Are you familiar with the medical condition Pure Alexia without Agraphia?  Don’t worry if you’ve never heard about it before, or if you have no idea what it means.  Few know the perils of that condition, so it can be a good thing you haven’t had to learn about it yet.

“Alexia” means you have lost the ability to read.  It is a form of aphasia.

“Agraphia” means the inability to write or spell.

“Pure Alexia without Agraphia” means you can write and spell but not read what you just spelled and wrote.  Quite fantastic — and scary! — eh?

“Pure Alexia without Agraphia” was discovered in 1892 and it is best described as a “linguistic blindfolding” — and a good friend of mine has been diagnosed with “Pure Alexia without Agraphia” after suffering several strokes and the condition can be shameful because so many of her friends and family think she’s faking her illness.

People with Pure Alexia without Agraphia can write a grocery list at home but are then unable to read that list of items in the store.  Patients can write a letter to a friend, but they cannot proofread what they wrote because they cannot recognize the words they wrote on the page.   Arguments quickly devolve between patient and the misunderstanding outsider who simply — but usually angrily — says, “What do you mean you can’t read it?  YOU JUST WROTE IT!”

The patient’s speech and memory and hearing are all fine.  They sometimes have trouble naming colors.

Upon first diagnosis with Pure Alexia without Agraphia, patients are unable to read.  They are put back to square one as they learn again how to read letter by letter.  They spell out words in minutes when it used to take them seconds.

Sufferers are unable to quickly read words, but they can understand words that are verbally spelled out for them.  They can spell just fine.  They just can’t understand what they just spelled.

Some patients can match words to corresponding images — but that ability is rare.  Paralysis and sensory loss are not usually a part of Pure Alexia without Agraphia.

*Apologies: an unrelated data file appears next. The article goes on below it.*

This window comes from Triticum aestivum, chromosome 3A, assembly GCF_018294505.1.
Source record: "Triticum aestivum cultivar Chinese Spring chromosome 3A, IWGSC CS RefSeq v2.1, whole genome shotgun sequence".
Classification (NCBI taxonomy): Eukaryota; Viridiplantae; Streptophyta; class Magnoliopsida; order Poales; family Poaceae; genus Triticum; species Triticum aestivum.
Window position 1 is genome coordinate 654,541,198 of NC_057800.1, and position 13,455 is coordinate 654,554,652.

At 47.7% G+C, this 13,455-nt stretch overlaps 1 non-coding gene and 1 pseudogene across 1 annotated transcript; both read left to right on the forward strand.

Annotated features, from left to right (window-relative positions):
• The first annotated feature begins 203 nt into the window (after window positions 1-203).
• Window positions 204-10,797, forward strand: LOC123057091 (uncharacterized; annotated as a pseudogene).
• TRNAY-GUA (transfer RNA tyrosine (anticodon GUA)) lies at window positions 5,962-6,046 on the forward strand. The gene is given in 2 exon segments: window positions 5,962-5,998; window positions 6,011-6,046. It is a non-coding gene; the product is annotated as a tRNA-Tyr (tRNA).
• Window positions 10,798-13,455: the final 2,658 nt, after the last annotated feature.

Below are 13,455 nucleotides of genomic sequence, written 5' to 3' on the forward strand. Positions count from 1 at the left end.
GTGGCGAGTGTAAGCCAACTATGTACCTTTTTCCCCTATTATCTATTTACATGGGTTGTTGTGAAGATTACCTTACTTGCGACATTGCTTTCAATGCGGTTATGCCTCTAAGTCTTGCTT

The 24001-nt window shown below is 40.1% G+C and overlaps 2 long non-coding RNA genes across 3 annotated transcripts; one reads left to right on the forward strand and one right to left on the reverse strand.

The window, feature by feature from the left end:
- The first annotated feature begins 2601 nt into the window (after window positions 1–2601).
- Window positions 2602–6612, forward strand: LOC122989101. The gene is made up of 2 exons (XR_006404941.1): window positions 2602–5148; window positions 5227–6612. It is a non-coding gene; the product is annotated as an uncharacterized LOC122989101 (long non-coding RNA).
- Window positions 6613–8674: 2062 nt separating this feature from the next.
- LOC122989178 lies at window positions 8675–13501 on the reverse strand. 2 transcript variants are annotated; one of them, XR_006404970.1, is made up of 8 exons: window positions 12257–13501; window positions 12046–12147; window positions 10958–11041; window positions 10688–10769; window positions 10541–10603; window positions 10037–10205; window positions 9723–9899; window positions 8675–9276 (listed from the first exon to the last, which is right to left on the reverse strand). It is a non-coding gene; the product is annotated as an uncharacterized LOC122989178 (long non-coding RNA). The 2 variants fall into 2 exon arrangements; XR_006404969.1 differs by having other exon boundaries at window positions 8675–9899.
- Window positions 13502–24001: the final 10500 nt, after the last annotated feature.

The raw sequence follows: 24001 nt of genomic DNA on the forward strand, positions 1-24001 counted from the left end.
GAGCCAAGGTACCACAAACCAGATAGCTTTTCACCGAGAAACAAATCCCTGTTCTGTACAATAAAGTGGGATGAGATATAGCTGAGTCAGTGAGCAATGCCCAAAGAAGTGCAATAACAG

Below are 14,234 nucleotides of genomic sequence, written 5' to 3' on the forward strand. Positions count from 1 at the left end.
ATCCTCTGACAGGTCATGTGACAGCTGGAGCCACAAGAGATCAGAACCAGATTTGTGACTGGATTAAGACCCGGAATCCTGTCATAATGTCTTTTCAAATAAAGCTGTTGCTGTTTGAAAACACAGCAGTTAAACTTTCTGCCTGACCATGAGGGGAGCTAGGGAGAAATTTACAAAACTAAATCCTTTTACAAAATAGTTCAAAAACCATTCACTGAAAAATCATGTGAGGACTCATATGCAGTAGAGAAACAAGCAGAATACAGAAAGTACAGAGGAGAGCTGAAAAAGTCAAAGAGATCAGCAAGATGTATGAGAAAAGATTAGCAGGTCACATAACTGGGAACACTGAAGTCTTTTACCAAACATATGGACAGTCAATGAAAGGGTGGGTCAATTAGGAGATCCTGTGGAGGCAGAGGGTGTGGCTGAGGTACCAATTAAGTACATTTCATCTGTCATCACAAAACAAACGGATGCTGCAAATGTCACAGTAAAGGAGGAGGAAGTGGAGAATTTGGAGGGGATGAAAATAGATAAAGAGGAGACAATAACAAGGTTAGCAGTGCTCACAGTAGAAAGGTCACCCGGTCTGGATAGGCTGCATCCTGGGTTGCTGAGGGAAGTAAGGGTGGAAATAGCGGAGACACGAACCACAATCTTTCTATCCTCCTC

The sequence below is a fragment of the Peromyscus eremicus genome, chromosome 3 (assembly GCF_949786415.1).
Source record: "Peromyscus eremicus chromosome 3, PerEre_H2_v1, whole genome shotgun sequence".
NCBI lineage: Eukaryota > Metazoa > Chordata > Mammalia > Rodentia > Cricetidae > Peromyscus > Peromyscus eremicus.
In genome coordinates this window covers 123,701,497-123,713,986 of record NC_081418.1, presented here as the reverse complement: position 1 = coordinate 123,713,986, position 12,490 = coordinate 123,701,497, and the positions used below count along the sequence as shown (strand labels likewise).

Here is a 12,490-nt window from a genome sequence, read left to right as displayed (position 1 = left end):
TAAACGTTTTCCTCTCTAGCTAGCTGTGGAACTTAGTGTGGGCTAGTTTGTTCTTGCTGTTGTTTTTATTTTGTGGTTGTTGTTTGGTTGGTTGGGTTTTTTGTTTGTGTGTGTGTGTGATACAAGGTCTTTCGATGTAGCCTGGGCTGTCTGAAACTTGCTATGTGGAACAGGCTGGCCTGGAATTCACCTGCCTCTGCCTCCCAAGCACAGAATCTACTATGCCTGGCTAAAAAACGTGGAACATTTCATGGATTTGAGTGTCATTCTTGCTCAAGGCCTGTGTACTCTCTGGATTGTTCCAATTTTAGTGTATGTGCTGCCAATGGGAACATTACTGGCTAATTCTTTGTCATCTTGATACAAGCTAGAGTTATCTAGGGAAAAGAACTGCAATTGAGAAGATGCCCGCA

In 118 years since its discovery, we still don’t know what causes Pure Alexia without Agraphia.  The medical community believes there is some sort of disconnect between the intact right visual cortex after a stroke and the left hemisphere language centers in the brain that creates the condition.

If you know someone who has Pure Alexia without Agraphia, I urge you to be patient with them and to believe them in all contexts — even when they say they cannot read what they just wrote — because they are dealing with the complex ramifications of an after-stroke healing and while they might still sing and dance and appear perfectly recovered in every way, they are ultimately dealing with an electrical disconnect in their brain that defies convention and frustrates their every moment.


    1. It is a horror, Gordon — an incomprehensible one. It just doesn’t make any sense — and yet, there it is, alive and smiling back at us within people!

  1. Never knew about this. Don’t want to ever have it. Guess there’s no way to avoid it if it happens. How powerless that feels. Can’t imagine the helplessness of those who have it. Bless them all.

    1. Right on all points, anne. It is a strange and invisible disease. You suffer — but no one believes you’re sick. How can you explain the condition when you don’t really comprehend it yourself?

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